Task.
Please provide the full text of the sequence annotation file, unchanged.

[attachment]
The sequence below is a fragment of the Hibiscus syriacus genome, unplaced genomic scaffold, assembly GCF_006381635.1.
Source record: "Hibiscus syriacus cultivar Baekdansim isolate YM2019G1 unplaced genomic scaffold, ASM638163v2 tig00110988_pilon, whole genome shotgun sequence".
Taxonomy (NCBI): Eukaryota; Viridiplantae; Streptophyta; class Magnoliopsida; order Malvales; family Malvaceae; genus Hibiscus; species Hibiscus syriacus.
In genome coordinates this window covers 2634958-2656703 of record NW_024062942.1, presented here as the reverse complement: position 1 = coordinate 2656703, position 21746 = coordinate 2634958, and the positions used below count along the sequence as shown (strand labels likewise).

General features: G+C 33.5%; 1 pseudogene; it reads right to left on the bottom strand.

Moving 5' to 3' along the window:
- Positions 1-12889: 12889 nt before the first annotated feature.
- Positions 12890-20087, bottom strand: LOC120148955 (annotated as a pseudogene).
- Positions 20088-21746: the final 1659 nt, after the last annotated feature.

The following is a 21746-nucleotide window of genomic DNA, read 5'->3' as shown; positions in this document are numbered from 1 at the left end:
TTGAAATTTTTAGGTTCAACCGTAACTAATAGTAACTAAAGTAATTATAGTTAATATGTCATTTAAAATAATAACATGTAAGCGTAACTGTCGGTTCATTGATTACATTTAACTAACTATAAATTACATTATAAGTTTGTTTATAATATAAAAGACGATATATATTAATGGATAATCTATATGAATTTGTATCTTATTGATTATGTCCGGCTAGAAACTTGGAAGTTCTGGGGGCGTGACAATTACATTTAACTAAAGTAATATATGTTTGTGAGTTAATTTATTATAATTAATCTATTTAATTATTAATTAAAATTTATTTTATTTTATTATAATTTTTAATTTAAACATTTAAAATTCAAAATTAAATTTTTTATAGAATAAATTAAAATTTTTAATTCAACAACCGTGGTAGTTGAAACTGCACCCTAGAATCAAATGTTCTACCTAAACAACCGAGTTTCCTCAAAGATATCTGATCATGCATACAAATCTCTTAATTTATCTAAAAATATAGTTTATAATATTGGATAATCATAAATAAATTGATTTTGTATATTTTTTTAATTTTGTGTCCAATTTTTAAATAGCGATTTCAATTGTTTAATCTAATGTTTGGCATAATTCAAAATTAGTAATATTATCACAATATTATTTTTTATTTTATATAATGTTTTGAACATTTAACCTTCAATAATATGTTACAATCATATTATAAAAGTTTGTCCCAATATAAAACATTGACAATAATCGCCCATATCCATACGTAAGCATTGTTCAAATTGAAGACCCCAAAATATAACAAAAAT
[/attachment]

The sequence below is a fragment of the Hibiscus syriacus genome, unplaced genomic scaffold, assembly GCF_006381635.1.
Source record: "Hibiscus syriacus cultivar Baekdansim isolate YM2019G1 unplaced genomic scaffold, ASM638163v2 tig00110988_pilon, whole genome shotgun sequence".
Taxonomy (NCBI): Eukaryota; Viridiplantae; Streptophyta; class Magnoliopsida; order Malvales; family Malvaceae; genus Hibiscus; species Hibiscus syriacus.
In genome coordinates this window covers 2634958-2656703 of record NW_024062942.1, presented here as the reverse complement: position 1 = coordinate 2656703, position 21746 = coordinate 2634958, and the positions used below count along the sequence as shown (strand labels likewise).

General features: G+C 33.5%; 1 pseudogene; it reads right to left on the bottom strand.

Moving 5' to 3' along the window:
- Positions 1-12889: 12889 nt before the first annotated feature.
- Positions 12890-20087, bottom strand: LOC120148955 (annotated as a pseudogene).
- Positions 20088-21746: the final 1659 nt, after the last annotated feature.

The following is a 21746-nucleotide window of genomic DNA, read 5'->3' as shown; positions in this document are numbered from 1 at the left end:
TTGAAATTTTTAGGTTCAACCGTAACTAATAGTAACTAAAGTAATTATAGTTAATATGTCATTTAAAATAATAACATGTAAGCGTAACTGTCGGTTCATTGATTACATTTAACTAACTATAAATTACATTATAAGTTTGTTTATAATATAAAAGACGATATATATTAATGGATAATCTATATGAATTTGTATCTTATTGATTATGTCCGGCTAGAAACTTGGAAGTTCTGGGGGCGTGACAATTACATTTAACTAAAGTAATATATGTTTGTGAGTTAATTTATTATAATTAATCTATTTAATTATTAATTAAAATTTATTTTATTTTATTATAATTTTTAATTTAAACATTTAAAATTCAAAATTAAATTTTTTATAGAATAAATTAAAATTTTTAATTCAACAACCGTGGTAGTTGAAACTGCACCCTAGAATCAAATGTTCTACCTAAACAACCGAGTTTCCTCAAAGATATCTGATCATGCATACAAATCTCTTAATTTATCTAAAAATATAGTTTATAATATTGGATAATCATAAATAAATTGATTTTGTATATTTTTTTAATTTTGTGTCCAATTTTTAAATAGCGATTTCAATTGTTTAATCTAATGTTTGGCATAATTCAAAATTAGTAATATTATCACAATATTATTTTTTATTTTATATAATGTTTTGAACATTTAACCTTCAATAATATGTTACAATCATATTATAAAAGTTTGTCCCAATATAAAACATTGACAATAATCGCCCATATCCATACGTAAGCATTGTTCAAATTGAAGACCCCAAAATATAACAAAAAT